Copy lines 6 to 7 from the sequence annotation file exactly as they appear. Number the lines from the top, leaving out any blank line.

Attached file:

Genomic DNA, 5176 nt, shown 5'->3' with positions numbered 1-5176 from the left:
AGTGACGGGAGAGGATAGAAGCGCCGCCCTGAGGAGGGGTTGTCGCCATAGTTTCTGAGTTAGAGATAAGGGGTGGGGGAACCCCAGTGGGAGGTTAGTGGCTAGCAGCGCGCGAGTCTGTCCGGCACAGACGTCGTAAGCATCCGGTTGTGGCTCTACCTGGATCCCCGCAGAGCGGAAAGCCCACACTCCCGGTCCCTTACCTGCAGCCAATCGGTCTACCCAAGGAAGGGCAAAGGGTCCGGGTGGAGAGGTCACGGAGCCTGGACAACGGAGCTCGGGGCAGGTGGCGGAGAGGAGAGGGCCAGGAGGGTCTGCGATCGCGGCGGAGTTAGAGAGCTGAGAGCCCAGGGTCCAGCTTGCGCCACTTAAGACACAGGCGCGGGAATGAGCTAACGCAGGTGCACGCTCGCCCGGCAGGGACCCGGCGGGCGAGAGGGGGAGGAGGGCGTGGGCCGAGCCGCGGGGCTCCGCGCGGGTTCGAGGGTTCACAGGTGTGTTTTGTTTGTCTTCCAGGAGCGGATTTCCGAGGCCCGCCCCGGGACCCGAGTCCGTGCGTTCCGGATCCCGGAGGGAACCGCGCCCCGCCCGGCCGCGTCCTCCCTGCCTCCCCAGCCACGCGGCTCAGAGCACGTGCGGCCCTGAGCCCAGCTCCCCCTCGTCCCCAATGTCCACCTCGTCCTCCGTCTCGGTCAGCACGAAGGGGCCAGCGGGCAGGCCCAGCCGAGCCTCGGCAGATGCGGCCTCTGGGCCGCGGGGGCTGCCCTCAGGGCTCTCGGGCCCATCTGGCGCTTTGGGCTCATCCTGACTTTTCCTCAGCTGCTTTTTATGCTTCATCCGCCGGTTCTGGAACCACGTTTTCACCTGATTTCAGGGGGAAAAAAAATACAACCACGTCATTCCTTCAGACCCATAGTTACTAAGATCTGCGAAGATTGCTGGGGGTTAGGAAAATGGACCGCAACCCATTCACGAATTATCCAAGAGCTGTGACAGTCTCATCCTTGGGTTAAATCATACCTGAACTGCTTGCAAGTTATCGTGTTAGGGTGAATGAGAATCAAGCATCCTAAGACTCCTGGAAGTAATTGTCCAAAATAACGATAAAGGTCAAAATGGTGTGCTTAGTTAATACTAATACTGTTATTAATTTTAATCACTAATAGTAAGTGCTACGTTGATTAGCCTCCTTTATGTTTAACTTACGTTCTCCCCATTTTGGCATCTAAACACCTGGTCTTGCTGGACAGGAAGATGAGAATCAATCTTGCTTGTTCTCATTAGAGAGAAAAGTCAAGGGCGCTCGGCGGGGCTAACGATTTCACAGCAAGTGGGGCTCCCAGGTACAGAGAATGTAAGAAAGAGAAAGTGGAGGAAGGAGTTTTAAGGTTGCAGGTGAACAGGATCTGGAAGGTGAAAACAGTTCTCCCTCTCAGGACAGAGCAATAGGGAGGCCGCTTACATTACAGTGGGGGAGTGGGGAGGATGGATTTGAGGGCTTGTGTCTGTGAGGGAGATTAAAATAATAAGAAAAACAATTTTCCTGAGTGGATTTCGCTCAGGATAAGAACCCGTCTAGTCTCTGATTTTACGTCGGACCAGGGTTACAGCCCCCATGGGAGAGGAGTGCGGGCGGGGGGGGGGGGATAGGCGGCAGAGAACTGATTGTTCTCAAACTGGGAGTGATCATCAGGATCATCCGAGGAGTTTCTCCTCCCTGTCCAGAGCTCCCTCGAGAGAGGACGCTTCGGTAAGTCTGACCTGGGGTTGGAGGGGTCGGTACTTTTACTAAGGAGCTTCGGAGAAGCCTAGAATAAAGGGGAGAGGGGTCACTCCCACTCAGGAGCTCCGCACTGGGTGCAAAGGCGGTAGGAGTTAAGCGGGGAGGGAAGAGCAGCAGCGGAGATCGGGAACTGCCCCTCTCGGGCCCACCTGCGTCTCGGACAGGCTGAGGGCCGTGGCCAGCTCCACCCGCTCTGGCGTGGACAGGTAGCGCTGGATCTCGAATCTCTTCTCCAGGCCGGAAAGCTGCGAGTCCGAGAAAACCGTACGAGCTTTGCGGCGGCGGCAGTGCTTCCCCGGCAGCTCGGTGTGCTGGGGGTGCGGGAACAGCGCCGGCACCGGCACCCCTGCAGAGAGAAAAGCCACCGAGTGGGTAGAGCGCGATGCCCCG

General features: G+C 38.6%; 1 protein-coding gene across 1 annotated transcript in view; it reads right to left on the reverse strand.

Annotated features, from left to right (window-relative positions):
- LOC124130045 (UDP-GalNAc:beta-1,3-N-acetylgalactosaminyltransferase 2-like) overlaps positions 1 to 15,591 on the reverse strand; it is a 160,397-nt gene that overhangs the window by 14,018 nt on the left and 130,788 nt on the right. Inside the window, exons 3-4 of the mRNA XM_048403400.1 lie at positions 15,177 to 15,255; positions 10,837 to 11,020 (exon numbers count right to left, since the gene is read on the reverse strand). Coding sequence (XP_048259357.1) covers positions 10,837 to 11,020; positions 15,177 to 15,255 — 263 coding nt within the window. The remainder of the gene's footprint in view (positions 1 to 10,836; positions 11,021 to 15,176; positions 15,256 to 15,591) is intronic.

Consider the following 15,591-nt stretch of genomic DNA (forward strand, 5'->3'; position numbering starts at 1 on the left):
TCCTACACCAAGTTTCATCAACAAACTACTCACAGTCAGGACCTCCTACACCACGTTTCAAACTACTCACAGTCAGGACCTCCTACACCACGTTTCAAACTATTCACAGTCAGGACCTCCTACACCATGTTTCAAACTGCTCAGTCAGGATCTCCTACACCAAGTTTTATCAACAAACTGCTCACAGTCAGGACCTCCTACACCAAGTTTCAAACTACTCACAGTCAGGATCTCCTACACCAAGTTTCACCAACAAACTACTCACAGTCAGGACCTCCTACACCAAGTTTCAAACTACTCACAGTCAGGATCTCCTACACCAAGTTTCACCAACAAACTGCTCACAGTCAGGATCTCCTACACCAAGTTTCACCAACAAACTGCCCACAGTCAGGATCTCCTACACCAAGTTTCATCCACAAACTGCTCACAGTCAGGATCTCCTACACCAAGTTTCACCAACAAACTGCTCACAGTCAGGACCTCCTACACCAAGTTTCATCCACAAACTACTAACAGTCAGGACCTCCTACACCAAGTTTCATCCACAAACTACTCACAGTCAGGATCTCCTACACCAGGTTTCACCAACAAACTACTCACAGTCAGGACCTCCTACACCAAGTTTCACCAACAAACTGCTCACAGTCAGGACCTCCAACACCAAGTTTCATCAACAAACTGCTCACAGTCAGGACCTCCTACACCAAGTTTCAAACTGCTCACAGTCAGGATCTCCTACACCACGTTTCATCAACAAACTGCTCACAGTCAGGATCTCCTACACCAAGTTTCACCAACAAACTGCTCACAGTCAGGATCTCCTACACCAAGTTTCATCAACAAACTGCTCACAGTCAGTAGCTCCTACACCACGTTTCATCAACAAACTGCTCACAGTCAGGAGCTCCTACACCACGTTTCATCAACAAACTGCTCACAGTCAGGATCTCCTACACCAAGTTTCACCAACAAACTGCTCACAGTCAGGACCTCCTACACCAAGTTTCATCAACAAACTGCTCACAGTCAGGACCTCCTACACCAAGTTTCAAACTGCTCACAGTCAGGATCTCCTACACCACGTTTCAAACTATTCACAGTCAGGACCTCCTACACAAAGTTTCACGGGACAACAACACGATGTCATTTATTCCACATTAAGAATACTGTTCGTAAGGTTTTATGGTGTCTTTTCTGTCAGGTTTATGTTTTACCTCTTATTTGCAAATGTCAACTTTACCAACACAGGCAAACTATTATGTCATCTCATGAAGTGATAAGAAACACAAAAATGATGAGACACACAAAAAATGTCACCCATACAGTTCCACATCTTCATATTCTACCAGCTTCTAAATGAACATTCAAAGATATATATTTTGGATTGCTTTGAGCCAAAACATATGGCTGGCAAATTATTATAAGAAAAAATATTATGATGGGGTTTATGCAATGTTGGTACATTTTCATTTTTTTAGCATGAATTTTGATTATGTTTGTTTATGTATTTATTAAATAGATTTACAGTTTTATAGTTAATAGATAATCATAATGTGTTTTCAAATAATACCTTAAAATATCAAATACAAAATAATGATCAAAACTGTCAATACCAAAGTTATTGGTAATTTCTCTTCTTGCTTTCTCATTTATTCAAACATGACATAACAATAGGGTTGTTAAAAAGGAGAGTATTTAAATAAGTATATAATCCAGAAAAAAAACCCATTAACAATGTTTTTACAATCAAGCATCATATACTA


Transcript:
Consider the following 15,591-nt stretch of genomic DNA (forward strand, 5'->3'; position numbering starts at 1 on the left):
TCCTACACCAAGTTTCATCAACAAACTACTCACAGTCAGGACCTCCTACACCACGTTTCAAACTACTCACAGTCAGGACCTCCTACACCACGTTTCAAACTATTCACAGTCAGGACCTCCTACACCATGTTTCAAACTGCTCAGTCAGGATCTCCTACACCAAGTTTTATCAACAAACTGCTCACAGTCAGGACCTCCTACACCAAGTTTCAAACTACTCACAGTCAGGATCTCCTACACCAAGTTTCACCAACAAACTACTCACAGTCAGGACCTCCTACACCAAGTTTCAAACTACTCACAGTCAGGATCTCCTACACCAAGTTTCACCAACAAACTGCTCACAGTCAGGATCTCCTACACCAAGTTTCACCAACAAACTGCCCACAGTCAGGATCTCCTACACCAAGTTTCATCCACAAACTGCTCACAGTCAGGATCTCCTACACCAAGTTTCACCAACAAACTGCTCACAGTCAGGACCTCCTACACCAAGTTTCATCCACAAACTACTAACAGTCAGGACCTCCTACACCAAGTTTCATCCACAAACTACTCACAGTCAGGATCTCCTACACCAGGTTTCACCAACAAACTACTCACAGTCAGGACCTCCTACACCAAGTTTCACCAACAAACTGCTCACAGTCAGGACCTCCAACACCAAGTTTCATCAACAAACTGCTCACAGTCAGGACCTCCTACACCAAGTTTCAAACTGCTCACAGTCAGGATCTCCTACACCACGTTTCATCAACAAACTGCTCACAGTCAGGATCTCCTACACCAAGTTTCACCAACAAACTGCTCACAGTCAGGATCTCCTACACCAAGTTTCATCAACAAACTGCTCACAGTCAGTAGCTCCTACACCACGTTTCATCAACAAACTGCTCACAGTCAGGAGCTCCTACACCACGTTTCATCAACAAACTGCTCACAGTCAGGATCTCCTACACCAAGTTTCACCAACAAACTGCTCACAGTCAGGACCTCCTACACCAAGTTTCATCAACAAACTGCTCACAGTCAGGACCTCCTACACCAAGTTTCAAACTGCTCACAGTCAGGATCTCCTACACCACGTTTCAAACTATTCACAGTCAGGACCTCCTACACAAAGTTTCACGGGACAACAACACGATGTCATTTATTCCACATTAAGAATACTGTTCGTAAGGTTTTATGGTGTCTTTTCTGTCAGGTTTATGTTTTACCTCTTATTTGCAAATGTCAACTTTACCAACACAGGCAAACTATTATGTCATCTCATGAAGTGATAAGAAACACAAAAATGATGAGACACACAAAAAATGTCACCCATACAGTTCCACATCTTCATATTCTACCAGCTTCTAAATGAACATTCAAAGATATATATTTTGGATTGCTTTGAGCCAAAACATATGGCTGGCAAATTATTATAAGAAAAAATATTATGATGGGGTTTATGCAATGTTGGTACATTTTCATTTTTTTAGCATGAATTTTGATTATGTTTGTTTATGTATTTATTAAATAGATTTACAGTTTTATAGTTAATAGATAATCATAATGTGTTTTCAAATAATACCTTAAAATATCAAATACAAAATAATGATCAAAACTGTCAATACCAAAGTTATTGGTAATTTCTCTTCTTGCTTTCTCATTTATTCAAACATGACATAACAATAGGGTTGTTAAAAAGGAGAGTATTTAAATAAGTATATAATCCAGAAAAAAAACCCATTAACAATGTTTTTACAATCAAGCATCATATACTA